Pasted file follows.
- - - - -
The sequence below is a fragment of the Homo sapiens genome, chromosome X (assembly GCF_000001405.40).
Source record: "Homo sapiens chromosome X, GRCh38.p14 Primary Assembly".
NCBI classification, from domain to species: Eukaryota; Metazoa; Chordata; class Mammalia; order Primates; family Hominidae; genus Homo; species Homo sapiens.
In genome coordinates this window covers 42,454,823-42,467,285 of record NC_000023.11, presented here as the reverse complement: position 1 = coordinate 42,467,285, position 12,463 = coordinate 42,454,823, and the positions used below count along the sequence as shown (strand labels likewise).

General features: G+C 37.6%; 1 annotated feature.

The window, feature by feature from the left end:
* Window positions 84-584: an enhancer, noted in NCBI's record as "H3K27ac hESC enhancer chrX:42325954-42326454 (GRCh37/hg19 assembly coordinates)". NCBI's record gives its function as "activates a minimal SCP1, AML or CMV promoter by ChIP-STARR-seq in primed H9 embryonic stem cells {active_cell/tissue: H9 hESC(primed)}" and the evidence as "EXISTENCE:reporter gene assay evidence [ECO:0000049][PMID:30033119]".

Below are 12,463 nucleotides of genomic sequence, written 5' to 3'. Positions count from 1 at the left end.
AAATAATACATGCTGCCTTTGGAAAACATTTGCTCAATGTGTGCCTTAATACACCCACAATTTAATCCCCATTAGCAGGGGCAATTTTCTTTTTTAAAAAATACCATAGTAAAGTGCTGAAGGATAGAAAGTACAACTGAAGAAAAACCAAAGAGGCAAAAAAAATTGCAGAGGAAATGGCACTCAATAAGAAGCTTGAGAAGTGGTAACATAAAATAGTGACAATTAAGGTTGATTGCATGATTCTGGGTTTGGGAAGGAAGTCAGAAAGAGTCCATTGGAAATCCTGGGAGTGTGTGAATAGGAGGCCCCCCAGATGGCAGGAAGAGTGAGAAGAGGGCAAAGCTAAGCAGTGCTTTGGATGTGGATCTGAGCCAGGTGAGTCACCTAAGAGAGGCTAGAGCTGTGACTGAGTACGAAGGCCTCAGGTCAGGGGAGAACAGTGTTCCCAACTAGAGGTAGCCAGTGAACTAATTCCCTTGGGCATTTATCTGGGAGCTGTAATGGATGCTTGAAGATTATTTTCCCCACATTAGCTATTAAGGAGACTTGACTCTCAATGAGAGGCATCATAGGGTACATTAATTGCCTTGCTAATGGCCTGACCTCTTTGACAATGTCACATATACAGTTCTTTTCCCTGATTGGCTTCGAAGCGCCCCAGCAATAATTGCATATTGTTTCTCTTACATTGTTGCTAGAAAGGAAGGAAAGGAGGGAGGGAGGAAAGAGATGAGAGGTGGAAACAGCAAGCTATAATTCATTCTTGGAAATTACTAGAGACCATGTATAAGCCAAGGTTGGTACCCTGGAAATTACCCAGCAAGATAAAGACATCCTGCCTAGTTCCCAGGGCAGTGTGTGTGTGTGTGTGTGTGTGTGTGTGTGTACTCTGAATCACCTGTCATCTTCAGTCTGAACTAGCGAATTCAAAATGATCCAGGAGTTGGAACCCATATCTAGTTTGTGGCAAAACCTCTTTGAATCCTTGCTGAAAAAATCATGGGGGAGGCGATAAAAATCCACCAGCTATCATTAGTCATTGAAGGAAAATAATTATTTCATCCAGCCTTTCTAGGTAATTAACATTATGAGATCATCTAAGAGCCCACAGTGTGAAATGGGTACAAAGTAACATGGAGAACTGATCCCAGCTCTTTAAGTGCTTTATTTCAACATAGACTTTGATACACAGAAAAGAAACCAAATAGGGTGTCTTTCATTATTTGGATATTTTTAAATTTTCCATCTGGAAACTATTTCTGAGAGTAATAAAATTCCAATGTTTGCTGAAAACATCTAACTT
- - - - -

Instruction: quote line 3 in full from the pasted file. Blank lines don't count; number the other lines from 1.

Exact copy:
NCBI classification, from domain to species: Eukaryota; Metazoa; Chordata; class Mammalia; order Primates; family Hominidae; genus Homo; species Homo sapiens.